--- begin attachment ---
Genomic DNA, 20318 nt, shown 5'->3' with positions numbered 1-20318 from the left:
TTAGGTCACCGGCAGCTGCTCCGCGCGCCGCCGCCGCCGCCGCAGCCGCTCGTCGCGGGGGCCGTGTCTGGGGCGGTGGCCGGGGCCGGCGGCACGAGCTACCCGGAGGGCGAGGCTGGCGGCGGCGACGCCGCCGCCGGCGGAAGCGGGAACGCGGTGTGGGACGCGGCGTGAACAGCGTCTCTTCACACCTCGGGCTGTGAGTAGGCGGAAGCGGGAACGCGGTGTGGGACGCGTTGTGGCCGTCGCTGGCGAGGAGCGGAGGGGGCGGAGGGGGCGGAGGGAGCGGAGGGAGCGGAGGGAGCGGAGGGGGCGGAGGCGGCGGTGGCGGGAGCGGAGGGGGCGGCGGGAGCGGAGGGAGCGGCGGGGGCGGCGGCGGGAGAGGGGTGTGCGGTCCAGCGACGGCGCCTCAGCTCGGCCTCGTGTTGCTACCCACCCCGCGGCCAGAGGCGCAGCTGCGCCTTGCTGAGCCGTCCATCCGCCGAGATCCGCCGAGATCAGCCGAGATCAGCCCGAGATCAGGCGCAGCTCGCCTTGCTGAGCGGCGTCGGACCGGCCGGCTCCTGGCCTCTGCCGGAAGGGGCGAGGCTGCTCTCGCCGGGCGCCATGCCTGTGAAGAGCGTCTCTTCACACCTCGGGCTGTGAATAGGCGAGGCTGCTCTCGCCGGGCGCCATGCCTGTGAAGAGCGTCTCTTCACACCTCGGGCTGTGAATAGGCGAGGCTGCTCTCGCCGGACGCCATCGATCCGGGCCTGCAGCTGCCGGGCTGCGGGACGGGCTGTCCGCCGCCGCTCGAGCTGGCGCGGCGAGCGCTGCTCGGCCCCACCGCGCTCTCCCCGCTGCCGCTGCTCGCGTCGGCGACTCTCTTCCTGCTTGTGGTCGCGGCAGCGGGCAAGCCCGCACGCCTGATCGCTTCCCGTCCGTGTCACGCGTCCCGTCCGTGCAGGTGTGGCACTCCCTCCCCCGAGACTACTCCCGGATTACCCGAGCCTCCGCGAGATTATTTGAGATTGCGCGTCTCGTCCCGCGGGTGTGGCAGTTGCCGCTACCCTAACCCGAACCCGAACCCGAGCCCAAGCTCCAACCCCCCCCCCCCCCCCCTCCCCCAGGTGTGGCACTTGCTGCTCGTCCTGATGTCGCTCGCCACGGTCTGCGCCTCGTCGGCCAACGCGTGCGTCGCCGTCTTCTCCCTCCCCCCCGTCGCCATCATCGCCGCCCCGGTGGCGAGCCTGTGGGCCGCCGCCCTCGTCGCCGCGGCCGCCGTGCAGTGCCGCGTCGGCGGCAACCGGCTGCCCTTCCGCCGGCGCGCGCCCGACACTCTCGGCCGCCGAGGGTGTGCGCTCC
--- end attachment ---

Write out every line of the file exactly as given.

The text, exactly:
Genomic DNA, 20318 nt, shown 5'->3' with positions numbered 1-20318 from the left:
TTAGGTCACCGGCAGCTGCTCCGCGCGCCGCCGCCGCCGCCGCAGCCGCTCGTCGCGGGGGCCGTGTCTGGGGCGGTGGCCGGGGCCGGCGGCACGAGCTACCCGGAGGGCGAGGCTGGCGGCGGCGACGCCGCCGCCGGCGGAAGCGGGAACGCGGTGTGGGACGCGGCGTGAACAGCGTCTCTTCACACCTCGGGCTGTGAGTAGGCGGAAGCGGGAACGCGGTGTGGGACGCGTTGTGGCCGTCGCTGGCGAGGAGCGGAGGGGGCGGAGGGGGCGGAGGGAGCGGAGGGAGCGGAGGGAGCGGAGGGGGCGGAGGCGGCGGTGGCGGGAGCGGAGGGGGCGGCGGGAGCGGAGGGAGCGGCGGGGGCGGCGGCGGGAGAGGGGTGTGCGGTCCAGCGACGGCGCCTCAGCTCGGCCTCGTGTTGCTACCCACCCCGCGGCCAGAGGCGCAGCTGCGCCTTGCTGAGCCGTCCATCCGCCGAGATCCGCCGAGATCAGCCGAGATCAGCCCGAGATCAGGCGCAGCTCGCCTTGCTGAGCGGCGTCGGACCGGCCGGCTCCTGGCCTCTGCCGGAAGGGGCGAGGCTGCTCTCGCCGGGCGCCATGCCTGTGAAGAGCGTCTCTTCACACCTCGGGCTGTGAATAGGCGAGGCTGCTCTCGCCGGGCGCCATGCCTGTGAAGAGCGTCTCTTCACACCTCGGGCTGTGAATAGGCGAGGCTGCTCTCGCCGGACGCCATCGATCCGGGCCTGCAGCTGCCGGGCTGCGGGACGGGCTGTCCGCCGCCGCTCGAGCTGGCGCGGCGAGCGCTGCTCGGCCCCACCGCGCTCTCCCCGCTGCCGCTGCTCGCGTCGGCGACTCTCTTCCTGCTTGTGGTCGCGGCAGCGGGCAAGCCCGCACGCCTGATCGCTTCCCGTCCGTGTCACGCGTCCCGTCCGTGCAGGTGTGGCACTCCCTCCCCCGAGACTACTCCCGGATTACCCGAGCCTCCGCGAGATTATTTGAGATTGCGCGTCTCGTCCCGCGGGTGTGGCAGTTGCCGCTACCCTAACCCGAACCCGAACCCGAGCCCAAGCTCCAACCCCCCCCCCCCCCCCCTCCCCCAGGTGTGGCACTTGCTGCTCGTCCTGATGTCGCTCGCCACGGTCTGCGCCTCGTCGGCCAACGCGTGCGTCGCCGTCTTCTCCCTCCCCCCCGTCGCCATCATCGCCGCCCCGGTGGCGAGCCTGTGGGCCGCCGCCCTCGTCGCCGCGGCCGCCGTGCAGTGCCGCGTCGGCGGCAACCGGCTGCCCTTCCGCCGGCGCGCGCCCGACACTCTCGGCCGCCGAGGGTGTGCGCTCC